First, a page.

The last election already had algorithmically generated artificial news designed to sway people (note: I'm talking FB articles with headlines like "$POLITICIAN just insulted $NICHE_AUDIENCE. STOP THEM." that linked to articles that were scraped/spun from other sources). They relied upon people not actually reading and just hitting like/forward/heart whatever and spreading the top level message.
We are not going to be able to convince ourselves, never mind other people, that video (which has been the gold standard for "truth" for nearly a century) isn't actually real.
Case in point: https://www.youtube.com/watch?v=cQ54GDm1eL0 (which was included in the article) has comments from people deeply confused by it on YT.
1 - https://www.newyorker.com/magazine/2017/02/27/why-facts-dont...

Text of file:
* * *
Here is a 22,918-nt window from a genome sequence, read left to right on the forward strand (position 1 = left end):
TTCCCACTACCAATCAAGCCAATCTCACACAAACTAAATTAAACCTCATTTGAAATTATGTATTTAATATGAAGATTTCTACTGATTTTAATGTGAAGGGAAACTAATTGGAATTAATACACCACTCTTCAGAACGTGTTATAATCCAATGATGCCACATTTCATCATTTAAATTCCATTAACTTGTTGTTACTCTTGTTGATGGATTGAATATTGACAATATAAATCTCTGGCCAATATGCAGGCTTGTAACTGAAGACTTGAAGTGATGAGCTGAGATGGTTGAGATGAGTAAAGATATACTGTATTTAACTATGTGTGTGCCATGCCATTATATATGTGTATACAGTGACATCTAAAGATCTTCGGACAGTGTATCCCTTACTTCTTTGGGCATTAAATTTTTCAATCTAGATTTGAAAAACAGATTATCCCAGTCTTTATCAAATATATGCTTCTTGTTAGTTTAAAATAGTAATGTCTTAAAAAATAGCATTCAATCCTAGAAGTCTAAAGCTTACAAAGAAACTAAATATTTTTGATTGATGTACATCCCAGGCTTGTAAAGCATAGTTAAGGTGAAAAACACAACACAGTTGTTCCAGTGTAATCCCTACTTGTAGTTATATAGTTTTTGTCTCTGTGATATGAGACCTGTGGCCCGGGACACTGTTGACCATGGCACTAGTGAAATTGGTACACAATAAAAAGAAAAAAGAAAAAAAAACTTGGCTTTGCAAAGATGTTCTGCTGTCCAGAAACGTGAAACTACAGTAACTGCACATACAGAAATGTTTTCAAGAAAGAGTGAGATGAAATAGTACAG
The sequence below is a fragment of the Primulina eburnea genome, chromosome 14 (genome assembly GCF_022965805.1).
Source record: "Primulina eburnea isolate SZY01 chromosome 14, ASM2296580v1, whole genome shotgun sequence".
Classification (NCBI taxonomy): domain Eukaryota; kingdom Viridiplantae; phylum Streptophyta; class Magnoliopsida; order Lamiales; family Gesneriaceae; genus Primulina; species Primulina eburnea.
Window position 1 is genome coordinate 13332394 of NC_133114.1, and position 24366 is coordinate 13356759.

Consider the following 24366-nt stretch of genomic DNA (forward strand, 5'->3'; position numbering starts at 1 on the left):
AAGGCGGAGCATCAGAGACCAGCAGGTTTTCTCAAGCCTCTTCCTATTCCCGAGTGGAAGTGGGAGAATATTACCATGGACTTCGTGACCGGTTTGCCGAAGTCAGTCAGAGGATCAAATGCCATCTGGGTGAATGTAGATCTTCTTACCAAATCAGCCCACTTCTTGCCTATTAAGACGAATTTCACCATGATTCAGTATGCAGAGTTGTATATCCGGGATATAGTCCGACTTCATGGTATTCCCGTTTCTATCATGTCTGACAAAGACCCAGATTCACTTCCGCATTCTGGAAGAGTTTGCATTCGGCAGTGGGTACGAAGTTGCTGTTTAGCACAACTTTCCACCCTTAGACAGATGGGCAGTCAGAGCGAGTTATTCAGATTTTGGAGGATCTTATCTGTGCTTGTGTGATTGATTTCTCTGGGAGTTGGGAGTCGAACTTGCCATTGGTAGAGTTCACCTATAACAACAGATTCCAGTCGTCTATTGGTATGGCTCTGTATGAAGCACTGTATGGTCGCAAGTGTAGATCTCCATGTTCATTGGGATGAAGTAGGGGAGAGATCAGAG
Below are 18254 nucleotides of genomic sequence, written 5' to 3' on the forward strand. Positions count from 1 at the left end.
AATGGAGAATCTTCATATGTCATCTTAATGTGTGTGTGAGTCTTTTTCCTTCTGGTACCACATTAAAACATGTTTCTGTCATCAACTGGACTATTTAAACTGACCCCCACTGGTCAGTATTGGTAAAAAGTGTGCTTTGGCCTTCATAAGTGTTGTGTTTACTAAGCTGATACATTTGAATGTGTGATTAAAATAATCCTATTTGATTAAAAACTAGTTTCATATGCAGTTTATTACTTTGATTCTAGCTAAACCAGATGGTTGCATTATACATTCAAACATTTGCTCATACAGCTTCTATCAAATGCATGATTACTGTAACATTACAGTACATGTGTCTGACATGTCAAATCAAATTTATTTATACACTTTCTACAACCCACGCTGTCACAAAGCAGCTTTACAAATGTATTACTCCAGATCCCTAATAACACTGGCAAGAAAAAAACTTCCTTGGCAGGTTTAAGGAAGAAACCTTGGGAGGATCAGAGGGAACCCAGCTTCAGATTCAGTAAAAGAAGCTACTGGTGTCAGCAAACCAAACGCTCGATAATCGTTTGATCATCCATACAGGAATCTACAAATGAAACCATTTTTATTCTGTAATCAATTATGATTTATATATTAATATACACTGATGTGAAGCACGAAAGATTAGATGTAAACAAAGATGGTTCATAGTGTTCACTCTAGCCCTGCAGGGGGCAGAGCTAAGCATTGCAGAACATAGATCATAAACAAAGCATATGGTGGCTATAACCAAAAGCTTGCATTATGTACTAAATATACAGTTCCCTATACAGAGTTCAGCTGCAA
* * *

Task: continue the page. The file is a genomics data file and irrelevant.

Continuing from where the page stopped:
And I'm not just talking about image fakes. You can have MCTS find the best arguments for ludicrous statements, and other paths to justify fake things that look just like real arguments.
Effective detection methods may end up being closely guarded secrets.
Pretty much nothing except other neural networks are differentiable, unless you put effort into designing them to be.
Everyone has some gpg-like setup.
If we see a statement or video or audio by a person accompanied by a public (graphic or audible) key that checks out...ok, done, verified. If we don't, then we can justifiably disregard the statement or video or audio.